The Wrestler Review

The Wrestler Review
Released: 15 Jan 2009
Cast: Mickey Rourke, Marisa Tomei, Evan Rachel Wood
Director: Darren Aronofsky
Screenplay: Robert D. Siegel
Genre: Drama
Rated: MA 15+ Strong violence, drug use and sex scene; coarse language
Running Time: 109 Minutes

Back in the late 80's Randy "The Ram" Robinson (Mickey Rourke) was a headlining professional wrestler. Now, 20 years later, he ekes out a living performing for handfuls of diehard wrestling fans in high school gyms and community centres around New Jersey. Estranged from his daughter (Evan Rachel Wood) and unable to sustain any real relationships, Randy lives for the thrill of the show and the adoration of his fans. However, a heart attack forces him into retirement. As his sense of identity starts to slip away, he begins to evaluate the state of his life - trying to reconnect with his daughter, and strikes up a blossoming romance with an aging stripper (Marisa Tomei). Yet all this cannot compare to the allure of the ring and passion for his art, which threatens to pull Randy back into his world of wrestling.

My Verdict:
Randy "The Ram" Robinson (Mickey Rourke) is introduced in the opening credits of The Wrestler via newspaper clippings and posters as a successful 1980's professional wrestler. Forward to today and Randy is stuck in some kind of time-warp as he struggles to survive with the lowly existence that is now his life. Reduced to living in a trailer park, working in a supermarket and estranged from any family, he desperately hangs on to the threads left of his life whilst trying to find some meaning amidst the desperation of an ageing has-been.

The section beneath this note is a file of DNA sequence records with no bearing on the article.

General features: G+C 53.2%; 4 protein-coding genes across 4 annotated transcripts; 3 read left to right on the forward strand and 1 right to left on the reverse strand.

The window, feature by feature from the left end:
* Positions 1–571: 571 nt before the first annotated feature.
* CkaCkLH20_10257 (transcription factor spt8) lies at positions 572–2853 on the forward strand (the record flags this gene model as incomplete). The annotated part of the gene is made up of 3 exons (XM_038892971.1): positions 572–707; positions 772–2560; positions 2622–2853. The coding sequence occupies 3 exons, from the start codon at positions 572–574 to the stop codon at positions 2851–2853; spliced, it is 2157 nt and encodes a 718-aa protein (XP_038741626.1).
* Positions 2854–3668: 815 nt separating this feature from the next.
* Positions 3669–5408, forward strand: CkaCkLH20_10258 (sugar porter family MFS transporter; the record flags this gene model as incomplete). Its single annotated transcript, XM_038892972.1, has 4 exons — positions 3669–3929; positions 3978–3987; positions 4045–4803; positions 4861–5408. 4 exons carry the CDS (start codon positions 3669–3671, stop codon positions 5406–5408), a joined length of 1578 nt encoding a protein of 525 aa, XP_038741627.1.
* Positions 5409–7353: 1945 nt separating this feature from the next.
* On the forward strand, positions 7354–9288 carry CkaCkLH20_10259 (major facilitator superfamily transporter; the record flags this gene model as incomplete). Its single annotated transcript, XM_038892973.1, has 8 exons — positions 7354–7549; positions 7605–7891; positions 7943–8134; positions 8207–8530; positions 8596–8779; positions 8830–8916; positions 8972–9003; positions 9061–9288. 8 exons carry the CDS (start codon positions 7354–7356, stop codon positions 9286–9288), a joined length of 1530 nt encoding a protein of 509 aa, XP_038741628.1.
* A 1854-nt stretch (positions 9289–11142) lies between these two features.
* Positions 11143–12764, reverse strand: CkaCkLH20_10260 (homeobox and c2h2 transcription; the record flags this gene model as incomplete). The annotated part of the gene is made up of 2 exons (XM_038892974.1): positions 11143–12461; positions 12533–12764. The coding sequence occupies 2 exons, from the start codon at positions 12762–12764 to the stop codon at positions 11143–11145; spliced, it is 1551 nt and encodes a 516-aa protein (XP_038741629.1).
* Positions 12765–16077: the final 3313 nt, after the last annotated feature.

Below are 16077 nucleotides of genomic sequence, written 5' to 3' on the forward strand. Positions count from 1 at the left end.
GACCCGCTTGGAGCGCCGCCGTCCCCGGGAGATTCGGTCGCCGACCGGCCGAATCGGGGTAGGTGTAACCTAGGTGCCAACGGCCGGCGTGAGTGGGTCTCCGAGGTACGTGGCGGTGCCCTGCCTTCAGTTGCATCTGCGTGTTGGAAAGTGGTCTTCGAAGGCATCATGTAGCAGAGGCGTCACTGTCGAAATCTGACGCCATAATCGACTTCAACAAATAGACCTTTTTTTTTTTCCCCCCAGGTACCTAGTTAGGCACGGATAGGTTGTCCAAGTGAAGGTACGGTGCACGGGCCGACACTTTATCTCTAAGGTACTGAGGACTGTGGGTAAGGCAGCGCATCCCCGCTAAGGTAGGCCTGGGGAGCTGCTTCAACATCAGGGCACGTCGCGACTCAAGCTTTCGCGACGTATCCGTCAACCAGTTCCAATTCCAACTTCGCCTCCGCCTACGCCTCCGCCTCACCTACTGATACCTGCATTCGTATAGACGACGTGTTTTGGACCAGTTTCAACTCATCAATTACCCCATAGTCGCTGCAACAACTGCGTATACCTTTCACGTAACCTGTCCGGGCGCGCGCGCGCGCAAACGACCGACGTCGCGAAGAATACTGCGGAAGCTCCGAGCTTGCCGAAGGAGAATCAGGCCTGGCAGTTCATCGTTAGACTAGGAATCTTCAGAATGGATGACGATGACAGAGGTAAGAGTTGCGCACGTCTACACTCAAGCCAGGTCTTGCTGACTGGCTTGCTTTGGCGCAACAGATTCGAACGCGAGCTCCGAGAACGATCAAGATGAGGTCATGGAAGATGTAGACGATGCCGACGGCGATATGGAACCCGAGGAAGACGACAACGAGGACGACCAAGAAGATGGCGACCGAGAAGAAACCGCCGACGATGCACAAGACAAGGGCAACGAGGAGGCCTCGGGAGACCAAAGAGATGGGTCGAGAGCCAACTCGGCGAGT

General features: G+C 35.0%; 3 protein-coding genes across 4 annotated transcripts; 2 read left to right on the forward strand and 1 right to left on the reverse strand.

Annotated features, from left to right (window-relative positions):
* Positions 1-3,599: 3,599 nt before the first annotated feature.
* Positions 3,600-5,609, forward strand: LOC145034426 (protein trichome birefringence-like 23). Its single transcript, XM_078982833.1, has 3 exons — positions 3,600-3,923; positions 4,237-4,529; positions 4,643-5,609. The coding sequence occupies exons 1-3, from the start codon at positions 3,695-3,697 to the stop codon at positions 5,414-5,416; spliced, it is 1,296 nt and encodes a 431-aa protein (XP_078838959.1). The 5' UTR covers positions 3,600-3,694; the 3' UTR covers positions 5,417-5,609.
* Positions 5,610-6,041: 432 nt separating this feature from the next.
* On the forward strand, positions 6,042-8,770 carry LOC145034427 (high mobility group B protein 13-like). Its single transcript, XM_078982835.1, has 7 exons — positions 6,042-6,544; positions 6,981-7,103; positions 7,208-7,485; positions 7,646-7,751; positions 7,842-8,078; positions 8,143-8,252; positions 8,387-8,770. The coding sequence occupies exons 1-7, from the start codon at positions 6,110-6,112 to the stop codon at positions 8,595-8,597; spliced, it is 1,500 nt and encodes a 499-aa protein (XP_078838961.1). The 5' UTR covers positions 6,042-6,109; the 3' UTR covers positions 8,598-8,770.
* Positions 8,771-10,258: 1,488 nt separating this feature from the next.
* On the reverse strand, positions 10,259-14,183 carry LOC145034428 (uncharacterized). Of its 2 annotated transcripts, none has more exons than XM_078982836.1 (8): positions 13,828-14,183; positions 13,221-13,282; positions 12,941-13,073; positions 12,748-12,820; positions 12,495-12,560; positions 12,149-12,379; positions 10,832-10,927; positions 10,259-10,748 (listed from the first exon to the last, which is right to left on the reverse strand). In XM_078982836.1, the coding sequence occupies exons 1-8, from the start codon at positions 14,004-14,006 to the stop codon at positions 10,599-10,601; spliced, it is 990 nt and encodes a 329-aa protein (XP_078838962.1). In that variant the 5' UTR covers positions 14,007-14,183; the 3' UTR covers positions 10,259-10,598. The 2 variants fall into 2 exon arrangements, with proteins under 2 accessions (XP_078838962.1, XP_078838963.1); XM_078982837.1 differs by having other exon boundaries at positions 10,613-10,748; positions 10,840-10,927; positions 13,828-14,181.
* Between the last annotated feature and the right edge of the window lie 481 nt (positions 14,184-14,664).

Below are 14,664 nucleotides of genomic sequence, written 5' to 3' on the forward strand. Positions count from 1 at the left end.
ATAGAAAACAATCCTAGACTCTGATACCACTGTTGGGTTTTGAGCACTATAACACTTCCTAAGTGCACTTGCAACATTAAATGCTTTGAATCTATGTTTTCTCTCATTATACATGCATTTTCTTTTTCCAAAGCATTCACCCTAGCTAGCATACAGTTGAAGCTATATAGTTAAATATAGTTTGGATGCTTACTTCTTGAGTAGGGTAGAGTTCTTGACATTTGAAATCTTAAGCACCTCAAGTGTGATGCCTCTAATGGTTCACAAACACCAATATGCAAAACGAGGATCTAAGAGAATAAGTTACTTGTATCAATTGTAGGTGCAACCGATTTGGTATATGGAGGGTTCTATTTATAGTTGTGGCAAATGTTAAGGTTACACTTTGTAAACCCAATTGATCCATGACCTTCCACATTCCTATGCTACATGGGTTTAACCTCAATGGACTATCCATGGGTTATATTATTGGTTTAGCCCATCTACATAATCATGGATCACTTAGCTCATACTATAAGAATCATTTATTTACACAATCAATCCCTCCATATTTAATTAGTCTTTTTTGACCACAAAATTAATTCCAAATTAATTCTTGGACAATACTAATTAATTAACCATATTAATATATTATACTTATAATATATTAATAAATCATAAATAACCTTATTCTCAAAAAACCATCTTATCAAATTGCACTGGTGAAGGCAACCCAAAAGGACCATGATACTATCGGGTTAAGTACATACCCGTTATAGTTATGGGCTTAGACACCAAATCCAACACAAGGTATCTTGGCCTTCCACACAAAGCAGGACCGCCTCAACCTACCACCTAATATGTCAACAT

Mickey Rourke isn't just an actor playing the character of Randy "The Ram" Robinson, he becomes and is the character, from the long bottle-blonde locks, the fake tan, the drug use and the staged choreography of wrestling all giving him the total and convincing demeanour. Trying to reach beyond the irresistible and addictive world of wrestling, he befriends Cassidy, an ageing single-mum lap dancer/stripper, played with emotional flair by Marisa Tomei. She suggests he reconnect with his estranged daughter, Stephanie (Evan Rachel Wood) but this is fraught with doubt and guilt, highlighted by an extraordinary emotional scene between Randy and Stephanie when he tries to explain his decisions about his past. Watching Rourke tell his daughter that he stuffed up with a speech that includes "I'm an old broken down piece of meat... " is one of those rare flawless cinematic moments.

There are numerous wrestling matches on screen with some fairly graphic but not gratuitous violence that might make some uneasy but then wrestling isn't intended for the meek. There is also the drug-taking and harsh language that runs parallel to the matches that is made more realistic via the use of hand-held camera throughout. Just to level out some of the harshness, there are some comical scenes involving Randy at work behind the service deli counter at the supermarket, so it's not all heavy going and emotionally draining.

Director, Darren Aronofsky has created a compelling film that is often brutal and bloody with subtlety often deliberately ignored in order to achieve credibility and he has educed an unforgettable performance from Mickey Rourke where it's hard to find the right superlatives that really communicate such an intense, powerful and incredible performance. Fittingly summarised by the original song "The Wrestler", written and performed by Bruce Springsteen over the closing credits, Rourke will undoubtedly deserve any awards and accolades that come his way and guaranteed, there'll be plenty of them.

Rating : *****

Christina Bruce


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